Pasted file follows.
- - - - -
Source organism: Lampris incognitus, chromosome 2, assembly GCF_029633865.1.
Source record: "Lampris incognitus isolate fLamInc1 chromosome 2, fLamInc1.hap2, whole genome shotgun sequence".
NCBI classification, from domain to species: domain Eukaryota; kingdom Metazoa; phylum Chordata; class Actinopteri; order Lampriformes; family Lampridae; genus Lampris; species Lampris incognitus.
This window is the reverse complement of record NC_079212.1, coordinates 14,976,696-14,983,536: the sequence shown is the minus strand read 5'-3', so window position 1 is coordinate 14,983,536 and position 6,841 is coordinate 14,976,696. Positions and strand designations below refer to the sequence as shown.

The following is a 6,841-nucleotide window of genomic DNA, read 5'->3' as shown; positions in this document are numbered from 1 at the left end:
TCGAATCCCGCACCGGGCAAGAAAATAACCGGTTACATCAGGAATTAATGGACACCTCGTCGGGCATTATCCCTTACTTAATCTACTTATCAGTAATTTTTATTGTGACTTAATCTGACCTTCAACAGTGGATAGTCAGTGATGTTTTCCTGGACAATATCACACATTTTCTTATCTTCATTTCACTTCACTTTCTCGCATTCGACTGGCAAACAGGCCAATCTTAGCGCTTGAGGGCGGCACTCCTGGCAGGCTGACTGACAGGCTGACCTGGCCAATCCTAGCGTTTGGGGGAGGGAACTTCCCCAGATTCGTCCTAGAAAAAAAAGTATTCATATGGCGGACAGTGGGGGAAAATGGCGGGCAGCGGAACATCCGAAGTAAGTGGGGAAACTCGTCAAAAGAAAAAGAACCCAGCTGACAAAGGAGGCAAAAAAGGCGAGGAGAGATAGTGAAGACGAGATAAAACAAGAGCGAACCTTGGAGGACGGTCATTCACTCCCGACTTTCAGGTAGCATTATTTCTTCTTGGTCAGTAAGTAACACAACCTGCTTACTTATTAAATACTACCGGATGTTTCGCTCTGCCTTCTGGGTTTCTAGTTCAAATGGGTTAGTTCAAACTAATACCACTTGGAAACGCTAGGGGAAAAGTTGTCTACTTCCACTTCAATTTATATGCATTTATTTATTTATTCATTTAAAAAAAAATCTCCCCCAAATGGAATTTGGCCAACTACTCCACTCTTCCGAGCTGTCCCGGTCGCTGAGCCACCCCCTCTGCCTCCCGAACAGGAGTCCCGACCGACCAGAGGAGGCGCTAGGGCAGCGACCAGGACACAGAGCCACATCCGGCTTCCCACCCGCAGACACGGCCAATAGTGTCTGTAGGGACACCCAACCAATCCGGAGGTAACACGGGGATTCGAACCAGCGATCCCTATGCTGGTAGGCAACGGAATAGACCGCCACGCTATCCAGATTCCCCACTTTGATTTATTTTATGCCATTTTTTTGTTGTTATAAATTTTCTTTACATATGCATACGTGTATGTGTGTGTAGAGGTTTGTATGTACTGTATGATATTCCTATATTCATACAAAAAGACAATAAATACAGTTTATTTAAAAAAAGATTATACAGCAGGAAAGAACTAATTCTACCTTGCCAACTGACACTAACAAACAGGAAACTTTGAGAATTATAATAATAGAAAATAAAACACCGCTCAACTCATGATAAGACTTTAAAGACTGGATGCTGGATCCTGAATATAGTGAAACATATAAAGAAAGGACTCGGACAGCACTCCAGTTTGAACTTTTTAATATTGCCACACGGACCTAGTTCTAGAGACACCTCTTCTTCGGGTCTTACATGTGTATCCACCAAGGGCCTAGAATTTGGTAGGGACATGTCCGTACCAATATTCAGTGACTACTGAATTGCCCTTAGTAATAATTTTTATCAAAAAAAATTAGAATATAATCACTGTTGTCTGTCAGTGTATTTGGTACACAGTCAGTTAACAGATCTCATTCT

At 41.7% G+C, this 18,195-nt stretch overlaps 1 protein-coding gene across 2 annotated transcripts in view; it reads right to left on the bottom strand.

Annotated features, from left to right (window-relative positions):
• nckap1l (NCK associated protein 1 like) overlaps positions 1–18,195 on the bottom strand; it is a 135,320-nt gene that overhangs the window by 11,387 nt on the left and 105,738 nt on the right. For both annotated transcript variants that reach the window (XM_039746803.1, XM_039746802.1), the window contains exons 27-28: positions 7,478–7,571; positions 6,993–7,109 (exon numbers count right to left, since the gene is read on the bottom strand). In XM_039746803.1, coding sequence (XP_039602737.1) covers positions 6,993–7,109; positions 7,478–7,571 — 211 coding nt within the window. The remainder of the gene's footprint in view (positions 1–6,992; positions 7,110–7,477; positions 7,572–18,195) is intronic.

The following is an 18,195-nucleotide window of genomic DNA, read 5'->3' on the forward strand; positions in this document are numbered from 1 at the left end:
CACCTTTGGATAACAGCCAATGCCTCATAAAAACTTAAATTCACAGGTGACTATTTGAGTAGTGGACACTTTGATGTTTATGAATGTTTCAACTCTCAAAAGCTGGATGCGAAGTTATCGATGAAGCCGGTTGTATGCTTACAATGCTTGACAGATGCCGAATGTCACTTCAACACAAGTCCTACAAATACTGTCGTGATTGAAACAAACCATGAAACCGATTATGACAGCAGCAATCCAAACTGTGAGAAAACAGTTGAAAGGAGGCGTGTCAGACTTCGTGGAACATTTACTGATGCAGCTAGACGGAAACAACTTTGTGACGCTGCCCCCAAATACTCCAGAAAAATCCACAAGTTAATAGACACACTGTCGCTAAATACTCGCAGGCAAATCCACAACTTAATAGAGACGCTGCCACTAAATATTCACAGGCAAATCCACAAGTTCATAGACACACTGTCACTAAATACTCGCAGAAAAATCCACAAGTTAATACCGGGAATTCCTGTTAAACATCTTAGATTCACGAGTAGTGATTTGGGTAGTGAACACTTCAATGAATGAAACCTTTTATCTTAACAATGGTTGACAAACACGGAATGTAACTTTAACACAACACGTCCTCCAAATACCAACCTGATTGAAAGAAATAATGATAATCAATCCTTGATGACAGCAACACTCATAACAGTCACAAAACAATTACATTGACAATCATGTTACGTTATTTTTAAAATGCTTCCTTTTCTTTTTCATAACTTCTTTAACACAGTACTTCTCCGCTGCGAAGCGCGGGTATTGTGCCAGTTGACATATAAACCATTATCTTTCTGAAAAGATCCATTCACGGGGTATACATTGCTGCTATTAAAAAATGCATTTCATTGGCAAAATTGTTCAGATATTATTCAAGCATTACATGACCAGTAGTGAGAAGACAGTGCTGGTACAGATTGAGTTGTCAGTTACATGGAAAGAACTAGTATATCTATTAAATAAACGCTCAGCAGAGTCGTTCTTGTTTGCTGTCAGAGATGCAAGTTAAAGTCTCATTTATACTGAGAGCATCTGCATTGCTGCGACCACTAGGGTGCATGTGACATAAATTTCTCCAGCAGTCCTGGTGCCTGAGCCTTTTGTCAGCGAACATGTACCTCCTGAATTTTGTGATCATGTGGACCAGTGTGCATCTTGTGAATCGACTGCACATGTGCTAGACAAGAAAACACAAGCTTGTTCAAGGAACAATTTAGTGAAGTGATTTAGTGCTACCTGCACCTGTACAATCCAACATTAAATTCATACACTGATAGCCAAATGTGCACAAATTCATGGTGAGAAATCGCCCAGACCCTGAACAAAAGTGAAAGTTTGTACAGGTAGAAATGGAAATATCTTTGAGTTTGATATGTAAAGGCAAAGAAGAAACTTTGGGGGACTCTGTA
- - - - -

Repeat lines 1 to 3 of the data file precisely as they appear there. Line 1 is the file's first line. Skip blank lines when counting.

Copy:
Source organism: Lampris incognitus, chromosome 2, assembly GCF_029633865.1.
Source record: "Lampris incognitus isolate fLamInc1 chromosome 2, fLamInc1.hap2, whole genome shotgun sequence".
NCBI classification, from domain to species: domain Eukaryota; kingdom Metazoa; phylum Chordata; class Actinopteri; order Lampriformes; family Lampridae; genus Lampris; species Lampris incognitus.